One of the few women writers in the United States to win critical acclaim and literary respect in her time, Genevieve Taggard established her career with the success of her first book of poetry, For Eager Lovers (1922). George Sterling of the San Francisco Call hailed Taggard as "stepping level-headed into the shining company of Edna Millay, Elinor Wylie, and Sara Teasdale."
Researchers in poetry, women's studies, and literature will find in this microform collection all the published volumes of this noted American woman of letters, plus her poems, essays, stories, reviews, and articles as they appeared in literary journals of the day.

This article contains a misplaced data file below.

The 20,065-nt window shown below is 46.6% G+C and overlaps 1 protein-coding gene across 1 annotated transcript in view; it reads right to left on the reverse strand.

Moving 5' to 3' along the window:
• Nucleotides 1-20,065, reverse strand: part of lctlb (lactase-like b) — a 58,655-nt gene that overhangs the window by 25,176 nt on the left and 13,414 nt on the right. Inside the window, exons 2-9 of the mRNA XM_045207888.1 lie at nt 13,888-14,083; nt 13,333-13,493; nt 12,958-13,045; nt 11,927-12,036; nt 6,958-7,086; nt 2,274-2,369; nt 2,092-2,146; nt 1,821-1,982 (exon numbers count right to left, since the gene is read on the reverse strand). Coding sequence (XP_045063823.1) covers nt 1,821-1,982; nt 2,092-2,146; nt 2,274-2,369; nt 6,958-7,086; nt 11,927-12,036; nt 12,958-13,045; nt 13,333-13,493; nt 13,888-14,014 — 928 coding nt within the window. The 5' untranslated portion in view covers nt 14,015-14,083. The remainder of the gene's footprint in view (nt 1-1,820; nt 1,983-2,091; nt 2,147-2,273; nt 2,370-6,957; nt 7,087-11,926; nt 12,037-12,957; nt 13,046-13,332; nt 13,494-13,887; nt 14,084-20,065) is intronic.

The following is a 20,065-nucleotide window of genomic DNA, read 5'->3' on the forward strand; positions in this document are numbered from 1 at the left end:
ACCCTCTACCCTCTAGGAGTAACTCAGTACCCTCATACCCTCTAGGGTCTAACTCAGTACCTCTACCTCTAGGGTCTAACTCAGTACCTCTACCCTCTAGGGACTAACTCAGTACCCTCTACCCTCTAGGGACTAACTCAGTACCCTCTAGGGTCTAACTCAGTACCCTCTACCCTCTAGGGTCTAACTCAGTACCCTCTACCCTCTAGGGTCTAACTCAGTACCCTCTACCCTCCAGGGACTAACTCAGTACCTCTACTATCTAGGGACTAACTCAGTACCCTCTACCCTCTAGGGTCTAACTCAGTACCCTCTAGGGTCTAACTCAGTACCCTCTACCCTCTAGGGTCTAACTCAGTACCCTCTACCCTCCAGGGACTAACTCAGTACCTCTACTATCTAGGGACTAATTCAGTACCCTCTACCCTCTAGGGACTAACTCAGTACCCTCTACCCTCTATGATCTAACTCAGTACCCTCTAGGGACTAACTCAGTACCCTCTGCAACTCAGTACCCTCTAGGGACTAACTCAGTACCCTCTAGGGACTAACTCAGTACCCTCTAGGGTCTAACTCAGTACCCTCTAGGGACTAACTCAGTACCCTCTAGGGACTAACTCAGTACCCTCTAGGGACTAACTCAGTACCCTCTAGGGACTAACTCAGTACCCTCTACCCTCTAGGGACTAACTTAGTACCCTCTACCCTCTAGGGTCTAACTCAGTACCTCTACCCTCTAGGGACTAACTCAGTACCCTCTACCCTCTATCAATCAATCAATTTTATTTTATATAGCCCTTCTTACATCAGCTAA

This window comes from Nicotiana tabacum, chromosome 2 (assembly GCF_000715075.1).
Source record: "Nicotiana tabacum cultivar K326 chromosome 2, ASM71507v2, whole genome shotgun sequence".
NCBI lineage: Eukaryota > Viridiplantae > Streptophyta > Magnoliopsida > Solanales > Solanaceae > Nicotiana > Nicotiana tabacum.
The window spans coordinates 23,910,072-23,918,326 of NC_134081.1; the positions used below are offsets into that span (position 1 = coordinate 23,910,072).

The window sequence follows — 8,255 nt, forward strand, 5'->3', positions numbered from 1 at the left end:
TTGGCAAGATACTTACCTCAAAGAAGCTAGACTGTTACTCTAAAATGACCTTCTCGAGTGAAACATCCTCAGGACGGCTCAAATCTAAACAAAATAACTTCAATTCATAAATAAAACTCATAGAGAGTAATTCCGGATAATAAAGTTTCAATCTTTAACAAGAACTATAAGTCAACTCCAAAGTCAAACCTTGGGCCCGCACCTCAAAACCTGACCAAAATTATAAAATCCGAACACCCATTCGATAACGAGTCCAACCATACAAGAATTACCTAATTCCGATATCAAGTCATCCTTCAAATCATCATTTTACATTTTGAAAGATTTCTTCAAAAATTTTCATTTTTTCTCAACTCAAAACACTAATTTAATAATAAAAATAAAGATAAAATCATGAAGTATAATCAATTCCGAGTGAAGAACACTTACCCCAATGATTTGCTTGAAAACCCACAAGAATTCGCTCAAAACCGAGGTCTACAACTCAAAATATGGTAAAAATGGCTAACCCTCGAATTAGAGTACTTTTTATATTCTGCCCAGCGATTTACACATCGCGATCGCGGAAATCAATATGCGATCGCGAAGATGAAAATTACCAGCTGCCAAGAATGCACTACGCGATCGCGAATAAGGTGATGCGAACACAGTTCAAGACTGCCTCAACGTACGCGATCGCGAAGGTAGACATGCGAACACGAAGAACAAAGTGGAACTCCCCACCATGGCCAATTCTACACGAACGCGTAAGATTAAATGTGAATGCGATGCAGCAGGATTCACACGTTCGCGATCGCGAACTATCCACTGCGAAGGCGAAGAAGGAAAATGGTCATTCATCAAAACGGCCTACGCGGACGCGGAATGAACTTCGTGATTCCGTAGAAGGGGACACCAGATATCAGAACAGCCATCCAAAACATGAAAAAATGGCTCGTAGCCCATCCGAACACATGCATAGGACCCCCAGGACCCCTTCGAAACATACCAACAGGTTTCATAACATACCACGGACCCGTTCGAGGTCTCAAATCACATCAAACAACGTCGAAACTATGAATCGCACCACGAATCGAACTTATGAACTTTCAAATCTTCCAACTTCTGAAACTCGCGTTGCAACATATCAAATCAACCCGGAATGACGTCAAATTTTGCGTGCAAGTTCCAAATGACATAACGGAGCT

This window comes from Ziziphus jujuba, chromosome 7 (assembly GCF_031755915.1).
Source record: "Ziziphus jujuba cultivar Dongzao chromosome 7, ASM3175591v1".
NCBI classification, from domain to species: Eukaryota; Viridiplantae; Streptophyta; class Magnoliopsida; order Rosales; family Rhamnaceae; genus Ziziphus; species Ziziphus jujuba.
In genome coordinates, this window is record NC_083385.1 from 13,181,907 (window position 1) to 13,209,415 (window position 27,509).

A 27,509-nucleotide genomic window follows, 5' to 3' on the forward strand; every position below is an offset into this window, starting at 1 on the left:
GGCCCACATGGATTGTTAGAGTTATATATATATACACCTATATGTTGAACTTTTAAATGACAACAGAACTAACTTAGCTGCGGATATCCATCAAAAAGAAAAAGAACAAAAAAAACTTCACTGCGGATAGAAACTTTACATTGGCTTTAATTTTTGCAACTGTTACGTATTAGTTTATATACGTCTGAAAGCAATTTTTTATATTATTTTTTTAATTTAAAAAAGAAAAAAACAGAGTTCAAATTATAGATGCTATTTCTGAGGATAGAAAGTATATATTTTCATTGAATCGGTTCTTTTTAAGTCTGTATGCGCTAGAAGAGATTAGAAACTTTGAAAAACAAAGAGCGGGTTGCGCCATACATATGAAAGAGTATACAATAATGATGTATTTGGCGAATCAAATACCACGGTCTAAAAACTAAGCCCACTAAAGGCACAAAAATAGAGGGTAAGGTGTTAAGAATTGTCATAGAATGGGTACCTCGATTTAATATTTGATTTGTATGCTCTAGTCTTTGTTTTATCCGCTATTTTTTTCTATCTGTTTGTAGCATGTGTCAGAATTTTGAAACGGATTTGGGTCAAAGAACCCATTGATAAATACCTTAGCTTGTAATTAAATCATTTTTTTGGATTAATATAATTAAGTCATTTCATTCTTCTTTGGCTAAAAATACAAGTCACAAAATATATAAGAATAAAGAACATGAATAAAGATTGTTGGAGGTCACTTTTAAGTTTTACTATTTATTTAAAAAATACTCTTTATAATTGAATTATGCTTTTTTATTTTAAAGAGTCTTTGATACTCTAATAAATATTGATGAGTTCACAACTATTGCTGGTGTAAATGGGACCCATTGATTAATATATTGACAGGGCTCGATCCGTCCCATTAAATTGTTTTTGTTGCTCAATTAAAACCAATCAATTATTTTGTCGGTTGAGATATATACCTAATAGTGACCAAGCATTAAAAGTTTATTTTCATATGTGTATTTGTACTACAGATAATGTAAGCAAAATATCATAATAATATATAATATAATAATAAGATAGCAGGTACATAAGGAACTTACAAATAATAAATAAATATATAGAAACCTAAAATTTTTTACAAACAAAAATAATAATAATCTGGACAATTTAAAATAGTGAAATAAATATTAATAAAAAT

Those who recognize Taggard as a fine poet may not be aware of her skills and contributions as an anthologist and biographer. Perhaps one of Taggard's finest works, included in this collection, is her biography of Emily Dickinson, acclaimed by the New York Herald Tribune as: "A miracle of deliverance...for once Emily Dickinson has escaped her kin and met her kind. [Dickinson] has been patiently, understandingly, beautifully interpreted by a mind fitted to cope with her own."
In Continent's End, a collection of works by California poets, the scholar will find important new poets of the 1920s and gain insight into Taggard's skill as an anthologist and an understanding of changing literary trends.
Both undergraduate and graduate students of American literature discover ample research opportunities in this collection to explore:
Women's studies researchers consider this collection one of many essential resources documenting and preserving the important papers of women contributors to American literary thought.